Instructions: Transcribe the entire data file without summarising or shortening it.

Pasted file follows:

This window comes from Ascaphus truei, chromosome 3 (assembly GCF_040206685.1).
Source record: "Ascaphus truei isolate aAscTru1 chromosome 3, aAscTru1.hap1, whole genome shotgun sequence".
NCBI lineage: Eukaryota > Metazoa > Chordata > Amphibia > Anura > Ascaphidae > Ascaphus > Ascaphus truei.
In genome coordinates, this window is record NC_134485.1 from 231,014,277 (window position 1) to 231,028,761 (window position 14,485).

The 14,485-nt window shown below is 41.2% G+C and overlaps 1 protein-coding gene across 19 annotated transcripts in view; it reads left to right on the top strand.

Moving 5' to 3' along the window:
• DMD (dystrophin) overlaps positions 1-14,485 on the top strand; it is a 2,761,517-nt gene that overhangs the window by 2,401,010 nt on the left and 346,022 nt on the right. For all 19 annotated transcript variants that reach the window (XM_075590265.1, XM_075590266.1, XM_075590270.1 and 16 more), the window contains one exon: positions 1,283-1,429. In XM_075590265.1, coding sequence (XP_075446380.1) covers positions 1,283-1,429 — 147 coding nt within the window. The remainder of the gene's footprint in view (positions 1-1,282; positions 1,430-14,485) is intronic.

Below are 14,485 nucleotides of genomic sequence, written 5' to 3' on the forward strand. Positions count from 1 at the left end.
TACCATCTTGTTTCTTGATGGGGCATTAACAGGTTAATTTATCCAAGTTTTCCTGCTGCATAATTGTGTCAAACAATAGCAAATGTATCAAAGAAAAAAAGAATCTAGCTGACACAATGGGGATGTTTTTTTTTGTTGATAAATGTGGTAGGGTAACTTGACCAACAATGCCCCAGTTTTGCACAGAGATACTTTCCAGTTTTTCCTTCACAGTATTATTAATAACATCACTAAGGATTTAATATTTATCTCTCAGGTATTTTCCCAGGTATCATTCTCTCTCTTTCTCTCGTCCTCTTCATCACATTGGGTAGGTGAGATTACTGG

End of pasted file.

This window comes from Ascaphus truei, chromosome 3 (assembly GCF_040206685.1).
Source record: "Ascaphus truei isolate aAscTru1 chromosome 3, aAscTru1.hap1, whole genome shotgun sequence".
NCBI lineage: Eukaryota > Metazoa > Chordata > Amphibia > Anura > Ascaphidae > Ascaphus > Ascaphus truei.
In genome coordinates, this window is record NC_134485.1 from 231,014,277 (window position 1) to 231,028,761 (window position 14,485).

The 14,485-nt window shown below is 41.2% G+C and overlaps 1 protein-coding gene across 19 annotated transcripts in view; it reads left to right on the top strand.

Moving 5' to 3' along the window:
• DMD (dystrophin) overlaps positions 1-14,485 on the top strand; it is a 2,761,517-nt gene that overhangs the window by 2,401,010 nt on the left and 346,022 nt on the right. For all 19 annotated transcript variants that reach the window (XM_075590265.1, XM_075590266.1, XM_075590270.1 and 16 more), the window contains one exon: positions 1,283-1,429. In XM_075590265.1, coding sequence (XP_075446380.1) covers positions 1,283-1,429 — 147 coding nt within the window. The remainder of the gene's footprint in view (positions 1-1,282; positions 1,430-14,485) is intronic.

Below are 14,485 nucleotides of genomic sequence, written 5' to 3' on the forward strand. Positions count from 1 at the left end.
TACCATCTTGTTTCTTGATGGGGCATTAACAGGTTAATTTATCCAAGTTTTCCTGCTGCATAATTGTGTCAAACAATAGCAAATGTATCAAAGAAAAAAAGAATCTAGCTGACACAATGGGGATGTTTTTTTTTGTTGATAAATGTGGTAGGGTAACTTGACCAACAATGCCCCAGTTTTGCACAGAGATACTTTCCAGTTTTTCCTTCACAGTATTATTAATAACATCACTAAGGATTTAATATTTATCTCTCAGGTATTTTCCCAGGTATCATTCTCTCTCTTTCTCTCGTCCTCTTCATCACATTGGGTAGGTGAGATTACTGG